You could call Louie Giglio the “comeback kid”–especially if you know his entire story. ChurchLeaders podcast spent time with Louie recently.
Are you at a place in life where you think God is done with you? Maybe you feel that way because of your sin, someone else’s or for no logical reason at all.
Louie Giglio said he’s been there.
Giglio said he’s actually had two comebacks in life. The first was when he accepted Christ as his Lord and Savior, saying “I was dead but now alive ever more.”
That first comeback set him up for a second because being a child of God, Giglio said, “allows us to say God can still work with this.”
A Second Comeback for Louie Giglio
In 2008, Giglio was hit with a series of life altering storms and fell into a hole of depression and anxiety that lasted several months. He said he found himself in a dark tunnel. The depression attacked him physically and emotionally. Giglio removed himself from the world and needed medical help. He doubted that he would ever preach or sleep again.
Giglio doesn’t know why it happened acknowledging that a lot of our stories don’t have neat, tidy, everything changed answers. But he now has some insight into what is needed to get out of a spiral of depression.
First, Giglio said, “You have to hit the zero point. Rock bottom. If you’re still managing the crisis then you’re not in a position for God to help you.”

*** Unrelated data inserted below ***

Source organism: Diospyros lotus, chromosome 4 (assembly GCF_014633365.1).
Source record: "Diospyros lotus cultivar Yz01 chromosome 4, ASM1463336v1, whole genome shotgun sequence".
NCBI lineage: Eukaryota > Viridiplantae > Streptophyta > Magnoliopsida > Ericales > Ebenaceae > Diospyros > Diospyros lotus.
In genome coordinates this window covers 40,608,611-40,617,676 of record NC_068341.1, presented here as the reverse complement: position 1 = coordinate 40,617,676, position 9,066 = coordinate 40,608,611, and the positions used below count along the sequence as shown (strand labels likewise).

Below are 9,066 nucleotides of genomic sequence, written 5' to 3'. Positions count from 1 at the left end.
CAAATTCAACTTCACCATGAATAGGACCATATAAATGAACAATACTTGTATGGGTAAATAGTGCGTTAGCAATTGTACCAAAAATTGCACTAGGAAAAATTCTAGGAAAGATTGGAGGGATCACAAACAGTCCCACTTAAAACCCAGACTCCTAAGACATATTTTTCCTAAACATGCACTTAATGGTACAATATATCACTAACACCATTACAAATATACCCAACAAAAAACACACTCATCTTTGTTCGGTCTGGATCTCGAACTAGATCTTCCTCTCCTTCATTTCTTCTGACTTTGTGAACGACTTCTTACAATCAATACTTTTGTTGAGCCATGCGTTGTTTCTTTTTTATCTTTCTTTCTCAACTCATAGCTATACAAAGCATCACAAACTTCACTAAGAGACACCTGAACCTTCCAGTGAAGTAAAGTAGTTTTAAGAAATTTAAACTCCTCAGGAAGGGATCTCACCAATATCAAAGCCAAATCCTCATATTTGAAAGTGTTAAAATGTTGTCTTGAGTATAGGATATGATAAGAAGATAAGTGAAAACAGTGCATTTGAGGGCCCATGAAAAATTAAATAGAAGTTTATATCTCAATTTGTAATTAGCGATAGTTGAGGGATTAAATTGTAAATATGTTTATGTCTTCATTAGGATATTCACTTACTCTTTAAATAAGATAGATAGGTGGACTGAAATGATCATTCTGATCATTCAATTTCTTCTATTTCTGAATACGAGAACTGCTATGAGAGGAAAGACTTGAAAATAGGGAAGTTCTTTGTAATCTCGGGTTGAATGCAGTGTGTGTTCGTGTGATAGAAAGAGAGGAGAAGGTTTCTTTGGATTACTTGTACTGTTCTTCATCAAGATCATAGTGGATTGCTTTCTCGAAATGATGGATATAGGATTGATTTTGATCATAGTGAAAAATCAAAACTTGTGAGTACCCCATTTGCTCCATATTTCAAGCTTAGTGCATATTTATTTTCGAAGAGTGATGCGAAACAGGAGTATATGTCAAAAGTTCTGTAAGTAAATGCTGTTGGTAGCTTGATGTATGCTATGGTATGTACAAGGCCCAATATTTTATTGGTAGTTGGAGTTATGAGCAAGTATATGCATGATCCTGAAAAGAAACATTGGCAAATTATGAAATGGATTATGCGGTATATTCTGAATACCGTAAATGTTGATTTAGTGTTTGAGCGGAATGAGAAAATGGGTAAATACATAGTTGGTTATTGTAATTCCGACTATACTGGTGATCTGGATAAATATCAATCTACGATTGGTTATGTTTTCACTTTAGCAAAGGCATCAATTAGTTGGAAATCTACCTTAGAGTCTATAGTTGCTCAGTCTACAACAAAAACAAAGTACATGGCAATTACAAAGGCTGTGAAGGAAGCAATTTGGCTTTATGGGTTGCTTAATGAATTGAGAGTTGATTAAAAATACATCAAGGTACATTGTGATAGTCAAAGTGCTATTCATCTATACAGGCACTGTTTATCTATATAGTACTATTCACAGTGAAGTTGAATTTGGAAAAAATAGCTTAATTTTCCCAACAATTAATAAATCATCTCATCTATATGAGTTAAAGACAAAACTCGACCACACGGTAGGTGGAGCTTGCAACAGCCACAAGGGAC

Giglio reached that point when he found himself flat his back, in tears, “done and finished.” It was then that God gave him a song of praise.
It sounds like a terrible place to be but Giglio said it’s only when we get to the bottom that we start to talk to God differently. A person at the bottom is also open to other people and more vulnerable to God’s leading.
The second factor for Giglio was worship. Through it he realized the power to shift focus away from himself and to the faithfulness of God. Even if God’s faithfulness is not affirmed, focusing on it reorders our thinking and the atmosphere.
Comforting Words From Louie Giglio
If you’re suffering through a season of depression and anxiety, you are not alone. “To think any of us will live free of these pits is unrealistic” Giglio said, adding that after he started talking about his struggles he found a lot of pastors were enduring emotions similar to his. “I thought I was insane, all alone, the only one who’s gone through this. We need to talk about this out loud because the shroud breaker is knowing we aren’t alone and God can bring us through it.”
Giglio leans on Paul’s comeback in 2 Timothy 4:7, “I have fought the good fight, I have finished the race, I have kept the faith.”
Giglio wonders if Paul didn’t fight his own demons of depression and anxiety and perhaps even “wanted to jettison it all.” But in the end Paul found success in continuing to preach the gospel and not losing hope in his faith.